The African American Studies program celebrated its 50th anniversary on February 20 and 21 with the unveiling of a new historical marker, commemorative speeches, musical performances and a symposium reflecting on the program’s significance.
The celebration not only honored the program’s past, but looked to its future: African American Studies is in the process of becoming a department within the College of Liberal Arts and Sciences, with a pledge of four tenure-track lines committed to the field. A new space for the program has also recently opened in Turlington Hall.
“This is the time to build bridges and strengthen already existing ties,” wrote James Essegbey, interim director of the African American Studies program and an associate professor in the Department of Languages, Literatures and Cultures, in a letter marking the occasion. “I look forward to continuing our collaboration and starting new ones in the coming years with the goal of fostering a fulfilled academic experience for our students.”
Addressing the crowd of more than 100 at a ceremony commemorating the historical marker unveiling, Dean David Richardson said that African American Studies reflected the goal of a liberal education: To free the mind.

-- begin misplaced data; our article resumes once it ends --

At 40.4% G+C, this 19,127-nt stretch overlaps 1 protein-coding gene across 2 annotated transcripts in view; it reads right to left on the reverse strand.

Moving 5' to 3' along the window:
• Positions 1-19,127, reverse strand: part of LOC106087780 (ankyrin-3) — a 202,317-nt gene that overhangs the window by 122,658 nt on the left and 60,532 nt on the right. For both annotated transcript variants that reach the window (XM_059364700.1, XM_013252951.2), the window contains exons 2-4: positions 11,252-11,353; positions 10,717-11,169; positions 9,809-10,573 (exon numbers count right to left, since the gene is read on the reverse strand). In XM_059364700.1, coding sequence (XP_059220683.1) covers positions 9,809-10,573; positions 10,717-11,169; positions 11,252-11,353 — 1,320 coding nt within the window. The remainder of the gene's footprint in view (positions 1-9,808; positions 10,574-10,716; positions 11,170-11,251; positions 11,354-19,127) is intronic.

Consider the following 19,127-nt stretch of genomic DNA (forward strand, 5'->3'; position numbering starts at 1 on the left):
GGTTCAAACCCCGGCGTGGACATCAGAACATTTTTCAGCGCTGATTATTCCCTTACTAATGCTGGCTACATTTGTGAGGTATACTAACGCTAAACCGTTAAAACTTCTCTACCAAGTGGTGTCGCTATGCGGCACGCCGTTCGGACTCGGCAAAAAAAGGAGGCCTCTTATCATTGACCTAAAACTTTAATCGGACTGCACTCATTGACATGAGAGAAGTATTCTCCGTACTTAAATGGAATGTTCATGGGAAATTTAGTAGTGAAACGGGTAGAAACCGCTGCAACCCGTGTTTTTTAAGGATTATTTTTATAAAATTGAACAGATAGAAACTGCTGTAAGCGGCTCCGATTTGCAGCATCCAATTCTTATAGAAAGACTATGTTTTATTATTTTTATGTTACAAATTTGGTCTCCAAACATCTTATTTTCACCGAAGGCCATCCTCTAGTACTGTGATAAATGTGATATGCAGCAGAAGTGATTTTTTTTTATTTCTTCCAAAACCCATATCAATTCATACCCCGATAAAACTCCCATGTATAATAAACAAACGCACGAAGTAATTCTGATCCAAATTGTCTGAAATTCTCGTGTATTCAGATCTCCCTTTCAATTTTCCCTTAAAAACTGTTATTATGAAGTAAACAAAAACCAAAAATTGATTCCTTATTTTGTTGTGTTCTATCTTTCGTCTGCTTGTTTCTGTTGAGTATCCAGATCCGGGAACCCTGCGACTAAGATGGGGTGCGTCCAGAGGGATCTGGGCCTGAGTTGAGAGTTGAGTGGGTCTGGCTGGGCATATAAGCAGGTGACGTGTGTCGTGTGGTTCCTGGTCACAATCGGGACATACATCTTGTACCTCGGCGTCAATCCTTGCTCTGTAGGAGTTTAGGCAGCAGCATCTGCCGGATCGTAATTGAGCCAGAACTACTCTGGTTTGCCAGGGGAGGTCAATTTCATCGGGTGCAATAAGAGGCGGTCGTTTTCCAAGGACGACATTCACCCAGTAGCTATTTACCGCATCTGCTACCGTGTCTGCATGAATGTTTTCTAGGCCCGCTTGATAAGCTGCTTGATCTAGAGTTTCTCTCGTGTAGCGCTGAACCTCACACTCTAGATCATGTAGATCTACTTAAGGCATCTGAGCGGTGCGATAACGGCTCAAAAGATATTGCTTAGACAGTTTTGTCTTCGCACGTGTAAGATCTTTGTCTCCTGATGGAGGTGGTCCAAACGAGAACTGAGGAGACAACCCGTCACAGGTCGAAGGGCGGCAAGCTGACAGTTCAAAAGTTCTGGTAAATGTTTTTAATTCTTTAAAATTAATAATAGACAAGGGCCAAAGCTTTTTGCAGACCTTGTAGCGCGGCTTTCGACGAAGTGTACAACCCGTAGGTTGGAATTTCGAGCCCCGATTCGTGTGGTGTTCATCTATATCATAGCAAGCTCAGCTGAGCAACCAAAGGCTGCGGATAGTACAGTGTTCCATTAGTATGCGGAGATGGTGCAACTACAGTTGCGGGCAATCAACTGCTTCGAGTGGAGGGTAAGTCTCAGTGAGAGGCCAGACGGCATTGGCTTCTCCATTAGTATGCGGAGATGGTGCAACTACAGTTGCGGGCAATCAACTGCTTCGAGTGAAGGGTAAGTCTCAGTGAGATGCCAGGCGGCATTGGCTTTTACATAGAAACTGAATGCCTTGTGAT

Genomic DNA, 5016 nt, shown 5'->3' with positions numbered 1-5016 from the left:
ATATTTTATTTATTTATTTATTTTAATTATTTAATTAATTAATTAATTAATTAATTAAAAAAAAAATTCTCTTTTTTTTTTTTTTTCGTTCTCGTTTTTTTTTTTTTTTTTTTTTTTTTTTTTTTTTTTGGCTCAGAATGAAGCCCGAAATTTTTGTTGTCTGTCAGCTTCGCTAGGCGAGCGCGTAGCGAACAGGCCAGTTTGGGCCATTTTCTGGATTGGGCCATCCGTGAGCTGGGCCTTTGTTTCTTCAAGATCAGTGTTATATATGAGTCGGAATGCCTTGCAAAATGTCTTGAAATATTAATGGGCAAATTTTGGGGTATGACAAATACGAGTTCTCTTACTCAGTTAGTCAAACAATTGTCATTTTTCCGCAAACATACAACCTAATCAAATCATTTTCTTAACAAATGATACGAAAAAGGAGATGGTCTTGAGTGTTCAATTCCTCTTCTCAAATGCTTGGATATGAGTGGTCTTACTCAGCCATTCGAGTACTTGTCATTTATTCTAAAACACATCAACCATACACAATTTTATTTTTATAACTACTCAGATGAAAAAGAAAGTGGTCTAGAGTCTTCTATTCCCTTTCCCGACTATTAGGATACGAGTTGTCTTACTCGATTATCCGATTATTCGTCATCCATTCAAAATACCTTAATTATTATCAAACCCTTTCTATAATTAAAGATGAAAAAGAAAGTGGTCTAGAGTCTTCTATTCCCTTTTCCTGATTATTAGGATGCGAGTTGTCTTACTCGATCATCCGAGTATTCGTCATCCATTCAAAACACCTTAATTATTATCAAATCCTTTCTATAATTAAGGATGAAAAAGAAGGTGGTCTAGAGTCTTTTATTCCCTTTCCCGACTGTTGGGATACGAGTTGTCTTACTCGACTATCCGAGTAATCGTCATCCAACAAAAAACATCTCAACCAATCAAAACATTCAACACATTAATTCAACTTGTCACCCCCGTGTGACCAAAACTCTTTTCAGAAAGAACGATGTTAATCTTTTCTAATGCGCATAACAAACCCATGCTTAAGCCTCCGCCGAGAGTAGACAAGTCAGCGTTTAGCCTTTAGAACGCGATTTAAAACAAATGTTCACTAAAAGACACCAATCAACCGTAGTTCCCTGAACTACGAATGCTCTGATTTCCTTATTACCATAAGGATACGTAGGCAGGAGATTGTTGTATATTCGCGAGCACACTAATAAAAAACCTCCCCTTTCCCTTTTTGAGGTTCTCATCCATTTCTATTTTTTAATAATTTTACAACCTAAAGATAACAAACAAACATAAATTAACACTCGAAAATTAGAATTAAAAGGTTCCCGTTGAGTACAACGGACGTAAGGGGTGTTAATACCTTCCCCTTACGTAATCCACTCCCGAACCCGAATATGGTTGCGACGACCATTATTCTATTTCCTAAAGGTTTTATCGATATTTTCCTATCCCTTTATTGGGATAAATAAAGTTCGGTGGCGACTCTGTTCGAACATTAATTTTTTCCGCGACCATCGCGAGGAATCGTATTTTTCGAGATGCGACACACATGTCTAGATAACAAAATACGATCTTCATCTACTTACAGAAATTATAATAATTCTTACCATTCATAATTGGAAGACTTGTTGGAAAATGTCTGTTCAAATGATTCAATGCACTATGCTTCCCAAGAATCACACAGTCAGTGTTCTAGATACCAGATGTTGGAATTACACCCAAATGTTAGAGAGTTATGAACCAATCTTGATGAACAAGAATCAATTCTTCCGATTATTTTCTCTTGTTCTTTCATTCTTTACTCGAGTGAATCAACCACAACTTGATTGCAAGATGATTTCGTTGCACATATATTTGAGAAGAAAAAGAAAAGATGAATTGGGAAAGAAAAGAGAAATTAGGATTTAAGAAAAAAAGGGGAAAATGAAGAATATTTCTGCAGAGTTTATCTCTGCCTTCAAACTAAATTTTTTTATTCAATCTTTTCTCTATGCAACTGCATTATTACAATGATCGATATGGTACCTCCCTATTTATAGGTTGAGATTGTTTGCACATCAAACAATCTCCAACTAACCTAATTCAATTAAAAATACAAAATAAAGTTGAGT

With the marker and the new space, Richardson said that “African American Studies will take its rightful place in the vision of the University and its students.”
In his remarks, University President Kent Fuchs called the African American Studies “one of the defining elements of our University.”
The two-day festivities also featured a film screening of “The Making of the Institute of Black Culture at UF” and performances by 1000 Voices of Florida, the Pazeni Sauti UF Africa Choir, Agbedidi and more.
Take a look at the photos below for more scenes from the celebration.
All photos by Efren Vasquez – CLAS Media Services.